Flight of Shadows -1-

I was all alone nearly 10 miles above the Earth.

Disclaimer: This is a work of fiction. None of the characters, places, or anything else is meant to be represented by anything in reality. Duh! Fiction, get it? I the author reserve the rights, so please don't go posting this anyplace else without my permission. A very special thanks goes out to Cathy for making this story readable. Another round of thanks goes out to all the others out there in BCTS land who have encouraged and inspired me to write and keep writing. Any remaining mistakes are all mine.

Chapter One

I was all alone nearly 10 miles above the Earth. It was absurdly ironic that I rode the most advanced aircraft the US Air Force had ever developed, and it was completely electrical free. No smart multifunction screens or so much as a battery powered light rode on this bird. My instruments would've been right at home in the old fabric covered biplanes if they hadn't, like everything else on this bird, been stripped of anything metallic or radar reflective and made as light as possible.

On the other hand, a Shadow Flyer wasn't unpowered for all it resembled a glider. Most certainly it was underpowered using a compressed air-driven shrouded impeller, but it did have power. Hell, it even had a small compressor powered by my body heat, by way of a low compression sterling engine, to refill the air-tanks. Needless to say it was a slow process, but it worked. Besides the cutting edge materials of my flight/pressure suit that harnessed that heat kept me from freezing this far above Mother Earth.

I'm told my grandparent's generation laughed when the Chinese launched their first rockets into space. They even have a space program? However, my fellow Colorado Springs Cadets wondered and worried when the first Chinese Space Stations were put up and became even more concerned when their space to Earth power-sats went on line.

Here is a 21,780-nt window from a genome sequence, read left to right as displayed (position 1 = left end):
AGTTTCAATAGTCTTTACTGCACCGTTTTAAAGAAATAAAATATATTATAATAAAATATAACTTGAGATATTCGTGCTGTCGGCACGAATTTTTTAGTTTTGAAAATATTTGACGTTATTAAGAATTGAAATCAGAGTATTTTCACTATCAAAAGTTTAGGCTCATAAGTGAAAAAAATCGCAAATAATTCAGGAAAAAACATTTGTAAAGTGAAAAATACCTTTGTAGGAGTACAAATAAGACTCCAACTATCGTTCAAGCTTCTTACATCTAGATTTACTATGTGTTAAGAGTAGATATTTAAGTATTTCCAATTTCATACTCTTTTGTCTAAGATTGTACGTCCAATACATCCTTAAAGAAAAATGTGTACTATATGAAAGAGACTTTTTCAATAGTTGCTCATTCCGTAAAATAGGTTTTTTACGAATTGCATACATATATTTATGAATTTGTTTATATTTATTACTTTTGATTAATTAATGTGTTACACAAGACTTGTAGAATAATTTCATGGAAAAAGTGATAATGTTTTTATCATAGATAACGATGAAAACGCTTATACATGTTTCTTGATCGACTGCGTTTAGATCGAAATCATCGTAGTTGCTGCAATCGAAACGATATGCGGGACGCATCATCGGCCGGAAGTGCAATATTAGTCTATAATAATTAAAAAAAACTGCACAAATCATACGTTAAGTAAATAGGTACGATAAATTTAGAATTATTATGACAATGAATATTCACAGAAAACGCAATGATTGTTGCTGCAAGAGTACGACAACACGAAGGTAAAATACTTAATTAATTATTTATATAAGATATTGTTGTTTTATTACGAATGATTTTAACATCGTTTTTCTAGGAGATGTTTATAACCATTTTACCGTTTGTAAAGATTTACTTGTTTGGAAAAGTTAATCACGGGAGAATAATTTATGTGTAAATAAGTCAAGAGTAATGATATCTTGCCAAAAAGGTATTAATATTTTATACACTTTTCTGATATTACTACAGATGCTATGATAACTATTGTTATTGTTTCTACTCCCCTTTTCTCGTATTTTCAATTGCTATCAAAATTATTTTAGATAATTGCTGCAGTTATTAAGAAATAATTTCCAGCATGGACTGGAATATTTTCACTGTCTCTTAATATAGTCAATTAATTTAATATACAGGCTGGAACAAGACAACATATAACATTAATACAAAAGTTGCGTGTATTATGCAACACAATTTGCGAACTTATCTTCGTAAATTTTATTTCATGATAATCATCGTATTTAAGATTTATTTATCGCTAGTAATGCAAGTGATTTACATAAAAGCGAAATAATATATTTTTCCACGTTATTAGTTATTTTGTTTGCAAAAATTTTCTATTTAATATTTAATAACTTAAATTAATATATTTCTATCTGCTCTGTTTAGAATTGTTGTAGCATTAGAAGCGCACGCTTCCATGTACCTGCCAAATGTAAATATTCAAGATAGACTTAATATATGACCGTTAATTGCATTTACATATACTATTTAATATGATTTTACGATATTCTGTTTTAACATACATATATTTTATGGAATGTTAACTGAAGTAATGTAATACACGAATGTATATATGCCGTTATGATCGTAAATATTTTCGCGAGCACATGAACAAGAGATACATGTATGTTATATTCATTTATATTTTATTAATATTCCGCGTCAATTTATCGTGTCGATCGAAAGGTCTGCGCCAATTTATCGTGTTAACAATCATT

After Hawaii, no one is laughing.

Nothing that could produce any kind of electrical or magnetic field could be chanced on-board this bird. That was why a good old fashioned human being was behind the stick and rudder of this flying bomb instead of a computer or data-link from the ground. What little heat and detectable emanations I produced were carefully shielded by the small cramped cockpit.

Taking a star reading, I checked my maps and charts by glow stick. I'd drifted a little off course, but that was easily fixed. I was 'feet dry,' over land and officially in Injun Country. Glancing down at Red China, I had to smirk that it didn't look red. Even though the US, Korea, Japan and Taiwan were officially at war with the People's Republic of China, the PRC hadn't even bothered with blackouts. I could see their cities lit up far down below.

I suppose after destroying the US 7th Fleet and having troops on the ground in Taiwan, they felt like they'd already won. South Korea and Japan, which were still major US Allies, technically remained at at war with them, but were under an informal ceasefire. Japan, with all of its volcanoes, was spooked as hell that they would be the next Hawaii. I can't blame them too much since the resulting tsunami from Hawaii had been as bad as the one from that bad quake they had a few years before. South Korea couldn't forget that their unstable northern neighbor, North Korea with its massive army, was still allied with Red China.

My chronometer and airspeed indicator gave me the numbers I needed, two more hours. The rubbery taste from the air mask was becoming as annoying as being nearly being unable to move in the tight space. Our trainers had briefed us on the fighter pilots of WWII over Europe and the long extended missions they used to fly in much the same conditions.

This mission was just as long as any of theirs and certainly more dangerous. It was no lie when I said I'd signed up for a suicide flight. Oh, sure we had a chance to make it back, but really, on foot in China with only the contents of one small bag?

The odds were not good.

Most of us privately decided to make damn sure our payload had active terminal guidance all the way to the target if you know what I mean. It would be a ride into glory like no other just like Slim Pickens' riding his H-bomb to heaven or hell.

At first I'd agreed with the majority, but had changed my mind after a lot of soul searching and thought. My entire family was gone. There might be some very extended cousins out there somewhere, but nobody I knew or personally cared for. What changed my mind was the very fact that I was the last. I knew they would want me to go on no matter how much my very blood boiled in anger.